Klay Thompson, SG, Golden State Warriors: The rookie went from sleeper to "cat out of the bag" in a matter of days. In 10 starts for the Warriors, he has averaged 18.0 points, 2.2 3s and 3.1 dimes per game. Expect plenty more of this next season and beyond.
Paul George, SF/SG, Indiana Pacers: Players who don't score a ton of points regularly don't get the fantasy props they deserve. Take George, for instance. Over his past 28 games, he's averaged 2.2 steals, and he knocked down nearly 1.8 3s per game prior to the All-Star break. The problem with his scoring is that he's been inconsistent (47.6 percent shooting in January, 41.9 in February and 45.8 in March), which has limited his ability to claim shots in the Pacers' offense (10-11 per game the past two months). George has "sleeper" written all over him if he can get enough shots next season.
Nick Young, SG, Los Angeles Clippers: The fact Young is a regular on both ESPN's Top 10 highlights and the Not Top 10 says all you need to hear about Young's fantasy potential -- tons of skills and an equal amount of boneheadedness. What hopefully will counter that boneheadedness is a combination of job security (Clips traded for him and he has basically no competition for minutes) and having Chris Paul running at his side, giving him the ball in good spots to score. Young has tremendous upside next season.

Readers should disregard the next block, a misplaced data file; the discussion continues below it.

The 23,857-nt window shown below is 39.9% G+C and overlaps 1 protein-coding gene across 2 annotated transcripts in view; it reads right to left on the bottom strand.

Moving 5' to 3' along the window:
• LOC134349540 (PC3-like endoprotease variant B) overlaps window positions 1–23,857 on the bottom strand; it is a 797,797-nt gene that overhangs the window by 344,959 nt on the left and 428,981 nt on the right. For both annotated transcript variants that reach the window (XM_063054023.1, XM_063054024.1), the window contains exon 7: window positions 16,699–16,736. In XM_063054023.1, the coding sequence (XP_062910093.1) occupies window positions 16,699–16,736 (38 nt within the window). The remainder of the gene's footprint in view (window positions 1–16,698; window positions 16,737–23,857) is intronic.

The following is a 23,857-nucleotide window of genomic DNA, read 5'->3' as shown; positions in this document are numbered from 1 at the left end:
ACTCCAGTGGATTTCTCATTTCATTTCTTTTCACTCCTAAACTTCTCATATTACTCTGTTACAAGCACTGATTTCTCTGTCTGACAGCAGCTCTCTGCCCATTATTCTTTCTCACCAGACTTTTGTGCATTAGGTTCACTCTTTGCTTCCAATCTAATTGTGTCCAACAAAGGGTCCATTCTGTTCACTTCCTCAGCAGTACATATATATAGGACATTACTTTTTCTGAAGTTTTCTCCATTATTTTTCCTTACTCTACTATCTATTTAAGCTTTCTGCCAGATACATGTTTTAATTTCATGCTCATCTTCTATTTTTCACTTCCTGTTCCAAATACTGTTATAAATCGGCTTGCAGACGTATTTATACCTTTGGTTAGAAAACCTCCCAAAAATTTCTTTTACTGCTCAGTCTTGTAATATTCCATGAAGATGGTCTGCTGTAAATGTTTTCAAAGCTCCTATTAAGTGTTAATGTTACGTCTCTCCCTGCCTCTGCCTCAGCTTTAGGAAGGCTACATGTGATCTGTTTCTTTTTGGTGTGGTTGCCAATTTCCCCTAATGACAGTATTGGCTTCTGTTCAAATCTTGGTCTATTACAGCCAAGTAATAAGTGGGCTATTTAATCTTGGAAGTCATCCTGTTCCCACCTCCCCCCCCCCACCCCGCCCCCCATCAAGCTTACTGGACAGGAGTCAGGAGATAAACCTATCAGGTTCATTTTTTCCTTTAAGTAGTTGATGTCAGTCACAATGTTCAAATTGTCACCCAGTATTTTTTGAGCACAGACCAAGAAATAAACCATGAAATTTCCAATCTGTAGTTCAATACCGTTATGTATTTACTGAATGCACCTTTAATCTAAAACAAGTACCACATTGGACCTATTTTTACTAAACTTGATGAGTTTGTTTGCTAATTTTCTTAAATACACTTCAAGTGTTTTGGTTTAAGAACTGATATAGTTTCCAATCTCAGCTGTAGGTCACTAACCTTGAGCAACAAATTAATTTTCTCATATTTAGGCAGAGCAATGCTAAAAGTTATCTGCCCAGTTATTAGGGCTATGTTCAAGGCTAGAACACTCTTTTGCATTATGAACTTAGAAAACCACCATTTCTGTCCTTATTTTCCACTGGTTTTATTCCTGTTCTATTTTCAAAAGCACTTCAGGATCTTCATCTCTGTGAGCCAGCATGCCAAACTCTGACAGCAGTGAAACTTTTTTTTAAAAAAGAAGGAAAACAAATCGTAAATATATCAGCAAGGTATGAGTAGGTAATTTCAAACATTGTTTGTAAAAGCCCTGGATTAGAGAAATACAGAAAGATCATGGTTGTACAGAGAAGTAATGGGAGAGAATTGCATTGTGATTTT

Nikola Pekovic, C, Minnesota Timberwolves: He's not a big shot-blocker, but he should have no problem averaging 16 points and 9 rebounds with quality percentages. He has a secure role as the Wolves' starting center going forward, and Kevin Love draws all of the attention in the paint, so Pekovic should continue to churn out great stats next year and beyond.
MarShon Brooks, SG/SF, New Jersey Nets: It may be hard to commit to a guy who has taken 11 3s over his past five games and missed every single one of them. However, he has the ability to develop into a player who can score, drop 3s and swipe balls at a good clip. He should be the future for the Nets at shooting guard, which means the opportunity for a big sophomore campaign is there.
Marcin Gortat, C, Phoenix Suns: Like Pekovic, this big Eastern European center has his role locked in with the Suns and doesn't need a lot of touches to make a difference. He's averaged 16.0 points this season on just 11.9 shots per contest. Toss in nearly 10 boards, 1.5 blocks and 56 percent shooting and you have a quality fantasy center. There's little risk of his production dipping next season, unless the Suns' roster changes drastically.
Jerryd Bayless, PG/SG, Toronto Raptors: My fascination and commitment to Bayless has been well-documented this season. Of course, he's remained a tease, in part due to coach Dwane Casey's dedication to using Jose Calderon over Bayless and in part due to his inability to stay healthy. Currently, he's battling a hip pointer. However, his upside is just too high to give up on. Consider that in 11 starts this season, he's averaged 17.8 points, 2.2 3s, 5.3 assists and 1.4 steals, while knocking down 45.0 percent of his field goal attempts and 83.7 percent from the charity stripe. If the Raps ever truly turn him loose, he'll be a fantasy stud.